The future is knowledge creating companies

on Tuesday, 01 January 2013. Posted in Blog

 

In a global economy, where the only certainty is uncertainty, the one sure source of competitive advantage is knowledge. When market shifts, technologies proliferates, competitors multiply and products become obsolete overnight. Companies that will survive the next 10 years need to consistently create new knowledge and spread it across the organization.  

Despite the talk of the current opportunities in many fields like math,  technology, healthcare and sciences. In my experiences few managers grasp the understanding of the creation of a knowledge company, let alone how to manage it.

The reason: they misunderstand what knowledge is and what a company must do to exploit it.

This dialogue must start know and companies should have an clear established strategy.

No one is mistaking the current job market for the above mentioned fields is great.Even as the U.S. economy wrestles with a weak housing market and high oil prices, demand for IT, Math, Science, workers is on the rise.

"There is a distinct shortage of certain IT [skills], and that shortage seems to be growing," says Neill Hopkins, vice president of skills development at (CompTIA) in Oakbrook Terrace, Ill.  

Although the talent shortage is being exacerbated by dramatic declines in enrollments in university computer science, Health, etc, along with the first trickle of baby boomers starting to head for the exits, specific skills shortages are weighing heavily on CIOs' minds especially  the ones below:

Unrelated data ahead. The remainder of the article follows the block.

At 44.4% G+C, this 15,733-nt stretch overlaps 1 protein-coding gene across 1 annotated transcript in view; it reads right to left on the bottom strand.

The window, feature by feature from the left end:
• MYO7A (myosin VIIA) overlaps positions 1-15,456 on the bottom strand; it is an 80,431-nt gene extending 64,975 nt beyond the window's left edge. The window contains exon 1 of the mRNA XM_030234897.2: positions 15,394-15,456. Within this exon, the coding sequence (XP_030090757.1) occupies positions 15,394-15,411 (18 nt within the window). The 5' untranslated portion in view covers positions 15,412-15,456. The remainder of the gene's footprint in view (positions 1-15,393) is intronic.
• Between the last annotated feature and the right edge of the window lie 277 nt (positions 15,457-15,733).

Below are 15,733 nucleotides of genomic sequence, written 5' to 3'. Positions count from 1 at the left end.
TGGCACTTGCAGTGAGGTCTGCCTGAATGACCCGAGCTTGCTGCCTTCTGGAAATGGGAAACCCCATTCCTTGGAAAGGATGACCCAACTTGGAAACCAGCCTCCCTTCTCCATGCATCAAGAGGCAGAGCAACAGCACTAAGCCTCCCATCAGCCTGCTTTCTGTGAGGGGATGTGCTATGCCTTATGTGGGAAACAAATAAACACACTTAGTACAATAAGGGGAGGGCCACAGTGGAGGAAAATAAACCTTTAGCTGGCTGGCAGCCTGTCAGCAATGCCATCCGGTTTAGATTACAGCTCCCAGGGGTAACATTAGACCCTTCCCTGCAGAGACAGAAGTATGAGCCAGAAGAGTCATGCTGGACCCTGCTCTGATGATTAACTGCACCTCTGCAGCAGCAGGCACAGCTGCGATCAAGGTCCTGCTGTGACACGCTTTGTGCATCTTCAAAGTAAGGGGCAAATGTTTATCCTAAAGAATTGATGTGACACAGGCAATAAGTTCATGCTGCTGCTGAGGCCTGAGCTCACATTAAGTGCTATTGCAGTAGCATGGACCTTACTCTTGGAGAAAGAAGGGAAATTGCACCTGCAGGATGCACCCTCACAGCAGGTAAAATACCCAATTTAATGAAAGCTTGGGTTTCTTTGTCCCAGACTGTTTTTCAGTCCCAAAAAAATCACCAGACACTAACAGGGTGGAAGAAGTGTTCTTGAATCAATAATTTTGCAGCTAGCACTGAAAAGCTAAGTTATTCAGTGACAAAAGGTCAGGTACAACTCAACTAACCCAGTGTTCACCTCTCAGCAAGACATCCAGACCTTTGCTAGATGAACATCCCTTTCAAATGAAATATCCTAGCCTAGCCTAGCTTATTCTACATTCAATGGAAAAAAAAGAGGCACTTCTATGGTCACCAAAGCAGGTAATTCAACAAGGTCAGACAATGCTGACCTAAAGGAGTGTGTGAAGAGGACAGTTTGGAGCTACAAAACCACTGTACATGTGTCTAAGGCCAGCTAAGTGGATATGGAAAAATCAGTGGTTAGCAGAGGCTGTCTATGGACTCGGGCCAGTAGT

Here are the top four skills in demand for the next 4 years:

Project management. CIOs are hungry for project managers who have extensive experience overseeing complex efforts that have delivered clear business benefits – and have actually delivered and implemented these systems not just someone that talks a good show.

Business knowledge. As IT organizations strive to align more closely with the businesses they support, demand remains strong for people with business acumen, whether they're specialized business analysts, business liaisons or application developers and other technicians with business-specific knowledge, ERP, CRM will remain strong for many years.

Data centers. There has been a flurry of activity among companies and government agencies to upgrade or relocate their data centers to take advantage of virtualization and other recent data automation and efficiency gains.

The data center gold rush is also being fueled by expanding data management and storage requirements being imposed by regulations such as the Sarbanes-Oxley act, IFRS and the Health Insurance Portability and Accountability Act (HIPAA). And as organizations place greater reliance on open systems to run mission-critical applications, many companies are recruiting experienced technicians to apply the same type of "industrial-strength computing" disciplines they've acquired to distributed systems.

Meanwhile, demand for database management experts is growing simply because organizations are putting a heck of a lot more of their business [data] on these very large databases.

Security. There will always be demand for IT professionals with core security credentials, such as intrusion-detection capabilities and government security clearances, but database and wireless security projects will drive that demand even higher this year.

Thanks to the Sarbanes-Oxley Act of 2002 and IFRS, there has to be a way to control security on databases and networks to a level that we've never had to lock it down before.

 

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